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ISSUE 61 page 7

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Health & Safety
EU ‘No change on nanos’ not good enough say unions

NANO-MATERIALS ARE NO LONGER NEW. Substances like carbon-black are already used in printing inks and toners, nanosilvers in socks and refrigerators, while carbon nano-tubes lend their strength to bicycle frames and tennis racquets. The microscopically-altered substances were the subject of a public consultation by the European Commission over two and a half years ago. Now, as they publish their ‘Second Regulatory Review’ there seems to still be a lack of both scientific research and safety guidelines. In the absence of these the European Trade Union Confederation (ETUC) believes that the precautionary principle of ‘no data, no market’ must be adhered to rather than the ‘no data no harm’ approach that the Commission is currently adopting. The only substantive change that the EU is contemplating is an amendment to the wording of the annexes and guidance for companies in the REACH regulations which cover chemicals in general. The ETUC and campaigning organisations such as Friends of the Earth and the European Consumers’ Asssociation BEUC responded by  calling this proposal ‘manifestly insufficient to overcome the current lack of information on nanomaterials’. In a ‘Stakeholders’ Response’ they point out that many problems with nano-materials are drawn attention to by the Commission’s working paper, such as a possible increase in toxicity of a substance when its size and shape are changed e.g. carbon-black has been proved to be toxic to human lymphocytes at much lower doses in its nano form. Yet this is contradicted by the conclusions of the review that ‘nanomaterials are similar to normal chemicals/substances’. The review admits that existing databases on nanos are not reliable, it is not even certain that the substances monitored actually contain them, all voluntary reporting schemes having failed in the face of the industry’s lack of transparency. However the proposed solution of a web platform is derided by the ETUC and others as ‘trying to maintain the status quo’ rather than upholding ‘right to know about what chemicals they are exposed to and how’.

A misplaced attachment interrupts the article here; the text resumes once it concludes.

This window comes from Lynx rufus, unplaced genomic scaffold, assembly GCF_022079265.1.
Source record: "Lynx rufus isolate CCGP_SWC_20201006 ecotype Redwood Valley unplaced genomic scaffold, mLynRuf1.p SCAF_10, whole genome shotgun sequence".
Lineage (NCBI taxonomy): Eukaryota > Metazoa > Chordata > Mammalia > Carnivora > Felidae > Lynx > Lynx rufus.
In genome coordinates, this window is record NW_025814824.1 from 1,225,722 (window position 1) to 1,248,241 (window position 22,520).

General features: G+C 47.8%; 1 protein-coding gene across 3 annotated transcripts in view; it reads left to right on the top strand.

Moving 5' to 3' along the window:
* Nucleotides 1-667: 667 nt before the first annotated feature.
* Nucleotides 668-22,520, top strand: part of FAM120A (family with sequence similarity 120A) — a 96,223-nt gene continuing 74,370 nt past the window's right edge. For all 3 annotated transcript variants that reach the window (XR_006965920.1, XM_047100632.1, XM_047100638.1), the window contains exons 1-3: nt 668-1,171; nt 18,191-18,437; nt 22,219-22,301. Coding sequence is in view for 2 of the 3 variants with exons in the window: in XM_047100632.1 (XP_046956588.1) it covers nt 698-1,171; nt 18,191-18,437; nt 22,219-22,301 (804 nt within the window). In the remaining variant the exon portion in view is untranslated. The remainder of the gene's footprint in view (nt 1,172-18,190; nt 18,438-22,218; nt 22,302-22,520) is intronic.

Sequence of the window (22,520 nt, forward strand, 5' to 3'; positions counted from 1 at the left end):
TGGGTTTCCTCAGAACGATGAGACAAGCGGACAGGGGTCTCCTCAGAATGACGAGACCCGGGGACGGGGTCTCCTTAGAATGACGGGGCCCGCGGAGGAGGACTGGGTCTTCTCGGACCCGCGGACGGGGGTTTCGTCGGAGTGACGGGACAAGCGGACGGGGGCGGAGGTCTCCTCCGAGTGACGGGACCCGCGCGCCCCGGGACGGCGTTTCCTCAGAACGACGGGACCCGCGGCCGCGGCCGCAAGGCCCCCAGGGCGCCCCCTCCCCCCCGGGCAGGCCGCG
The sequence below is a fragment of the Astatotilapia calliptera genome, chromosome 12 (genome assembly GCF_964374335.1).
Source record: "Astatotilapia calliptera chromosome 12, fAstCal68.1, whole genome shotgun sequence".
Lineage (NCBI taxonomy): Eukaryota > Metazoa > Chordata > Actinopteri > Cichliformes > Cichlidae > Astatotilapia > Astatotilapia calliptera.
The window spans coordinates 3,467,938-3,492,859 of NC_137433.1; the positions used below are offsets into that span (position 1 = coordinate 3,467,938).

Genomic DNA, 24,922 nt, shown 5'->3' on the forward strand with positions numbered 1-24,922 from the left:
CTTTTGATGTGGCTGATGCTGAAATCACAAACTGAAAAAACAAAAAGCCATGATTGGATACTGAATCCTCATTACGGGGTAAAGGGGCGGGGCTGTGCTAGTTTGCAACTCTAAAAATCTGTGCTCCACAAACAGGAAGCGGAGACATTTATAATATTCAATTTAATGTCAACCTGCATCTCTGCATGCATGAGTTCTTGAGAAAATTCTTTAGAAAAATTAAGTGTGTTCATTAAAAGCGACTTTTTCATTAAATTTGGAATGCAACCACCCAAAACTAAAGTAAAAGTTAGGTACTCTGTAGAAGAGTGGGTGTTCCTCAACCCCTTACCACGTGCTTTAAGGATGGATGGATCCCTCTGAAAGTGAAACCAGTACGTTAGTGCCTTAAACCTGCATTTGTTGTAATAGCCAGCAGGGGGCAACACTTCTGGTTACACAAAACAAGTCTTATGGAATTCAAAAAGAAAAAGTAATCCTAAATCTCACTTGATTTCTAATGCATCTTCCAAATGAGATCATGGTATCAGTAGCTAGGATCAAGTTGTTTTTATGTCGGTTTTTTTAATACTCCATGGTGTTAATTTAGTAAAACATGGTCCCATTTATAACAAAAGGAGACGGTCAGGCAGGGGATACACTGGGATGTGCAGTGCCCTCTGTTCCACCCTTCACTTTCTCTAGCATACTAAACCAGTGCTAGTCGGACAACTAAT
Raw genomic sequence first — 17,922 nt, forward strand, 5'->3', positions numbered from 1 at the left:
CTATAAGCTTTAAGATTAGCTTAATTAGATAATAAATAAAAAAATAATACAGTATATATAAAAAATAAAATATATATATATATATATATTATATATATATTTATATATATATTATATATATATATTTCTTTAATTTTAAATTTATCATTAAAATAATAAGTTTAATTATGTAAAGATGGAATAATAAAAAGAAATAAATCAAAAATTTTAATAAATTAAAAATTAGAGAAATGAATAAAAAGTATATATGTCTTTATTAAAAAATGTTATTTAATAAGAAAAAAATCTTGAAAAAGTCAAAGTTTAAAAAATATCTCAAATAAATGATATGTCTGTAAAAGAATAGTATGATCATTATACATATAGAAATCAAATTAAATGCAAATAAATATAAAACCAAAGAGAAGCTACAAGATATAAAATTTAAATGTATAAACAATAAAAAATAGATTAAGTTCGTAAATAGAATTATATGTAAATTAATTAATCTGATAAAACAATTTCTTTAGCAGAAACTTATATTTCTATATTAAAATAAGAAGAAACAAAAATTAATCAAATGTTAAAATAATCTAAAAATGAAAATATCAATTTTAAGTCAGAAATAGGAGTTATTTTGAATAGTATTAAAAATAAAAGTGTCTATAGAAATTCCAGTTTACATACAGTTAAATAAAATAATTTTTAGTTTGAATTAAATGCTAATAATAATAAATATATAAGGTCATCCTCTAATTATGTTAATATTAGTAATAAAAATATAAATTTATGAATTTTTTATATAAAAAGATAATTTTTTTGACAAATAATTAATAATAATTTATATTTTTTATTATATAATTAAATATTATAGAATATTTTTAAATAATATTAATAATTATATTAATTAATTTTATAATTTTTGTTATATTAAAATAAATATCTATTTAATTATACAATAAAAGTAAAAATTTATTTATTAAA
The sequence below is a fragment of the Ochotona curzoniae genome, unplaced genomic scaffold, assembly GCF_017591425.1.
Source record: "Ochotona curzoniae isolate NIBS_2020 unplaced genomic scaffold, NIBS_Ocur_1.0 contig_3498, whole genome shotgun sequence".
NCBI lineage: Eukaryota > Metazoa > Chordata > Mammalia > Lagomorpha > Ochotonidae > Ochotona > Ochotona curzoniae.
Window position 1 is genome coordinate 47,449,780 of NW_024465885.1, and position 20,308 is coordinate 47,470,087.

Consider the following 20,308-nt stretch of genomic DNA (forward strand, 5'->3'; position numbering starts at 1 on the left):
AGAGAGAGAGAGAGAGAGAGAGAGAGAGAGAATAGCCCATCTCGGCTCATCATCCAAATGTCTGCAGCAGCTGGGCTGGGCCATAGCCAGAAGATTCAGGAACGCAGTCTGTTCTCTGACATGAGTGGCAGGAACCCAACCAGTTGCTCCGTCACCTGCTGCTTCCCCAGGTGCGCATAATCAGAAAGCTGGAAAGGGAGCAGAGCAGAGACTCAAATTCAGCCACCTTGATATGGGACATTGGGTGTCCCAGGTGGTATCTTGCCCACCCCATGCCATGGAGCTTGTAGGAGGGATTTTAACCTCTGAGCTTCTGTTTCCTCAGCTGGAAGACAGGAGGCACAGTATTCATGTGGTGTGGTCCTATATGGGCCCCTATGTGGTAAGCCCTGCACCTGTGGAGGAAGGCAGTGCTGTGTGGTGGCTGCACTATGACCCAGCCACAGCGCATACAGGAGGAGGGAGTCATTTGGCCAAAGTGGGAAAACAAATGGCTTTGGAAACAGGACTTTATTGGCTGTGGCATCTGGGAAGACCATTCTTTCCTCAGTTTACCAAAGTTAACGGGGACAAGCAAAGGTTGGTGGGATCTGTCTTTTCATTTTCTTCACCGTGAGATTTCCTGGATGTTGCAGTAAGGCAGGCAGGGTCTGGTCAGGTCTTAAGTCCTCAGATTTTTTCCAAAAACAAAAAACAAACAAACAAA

The ETUC  questions the Commission’s figure of 300-400,000 jobs related to nanotechnology but insists on a comprehensive strategy for workers’ protection, together with adequate training, as essential to realise its benefits. A recent survey found that 54% of Europeans had no idea what nanos were. It says that more serious modifications of REACH are needed including a definition of nano-materials, alteration of tonnage thresholds that can exclude them from the law, and the implementation of phase-in rules for them.

New commissioner’s ‘shock tactics’ proposal for cigarette packs
NEW EU HEALTH COMMISSIONER TONIO BORG has wasted no time in reviving the proposed tobacco directive following the resignation of his predecessor. Approved by the European Parliament in mid-November, he announced the adoption of a revised law just before Christmas. Commissioner Borg said that the present 11-year old directive must be revised to catch up with new marketing strategies and scientific research. Smoking among women is increasing in Europe, partly due to colours, shapes and pack design aimed at girls. The research shows that two-thirds of smokers start before they are 18 and that the incidence of lung cancer, 80% caused by tobacco, in women will soon overtake the male rate.
EUCigPacks
The proposal would require 75% of the pack front and back to consist of ‘pictorial health warnings’. Ingredients such as chocolate and vanilla with a ‘strong characteristic’ flavour would be banned and a tracking and tracing system to crack down on cross-border and illegal sales would be introduced. 700,000 EU citizens are still killed every year by tobacco products while €25 billion are spent on  treating smoking-related illnesses. The proposals now have to be passed by the Council of Ministers and the European Parliament and may be implemented in three to four years time.

 

Unions: new rules will only make pilot fatigue worse

A NEW REPORT COMMISSIONED BY pilots’ union the European Cockpit Association shows that fatigue is a big problem in the airline industry. Between 43% and 54% of pilots surveyed in the UK, Denmark, Norway and Sweden have fallen asleep in the cockpit while a third of British respondents reported having woken up to find their co-pilot also snatching forty winks. Four out of five pilots in Germany admit to having made a mistake due to tiredness. However the report found that only 20% to 30% of those surveyed had actually told management when they felt unfit for duty. These results are published when recommendations on flight time limitations from the aviation safety body EASA, which have gone to the European Commission for approval, have attracted criticism for being too lax. Unions fear that pilots will be required to work longer hours and that this will ‘adversely affect flight and passenger safety’. A strike is planned for late January and a petition is circulating among passengers that has already attracted over 85,000 signatures.

 Please find the petition on the web at:




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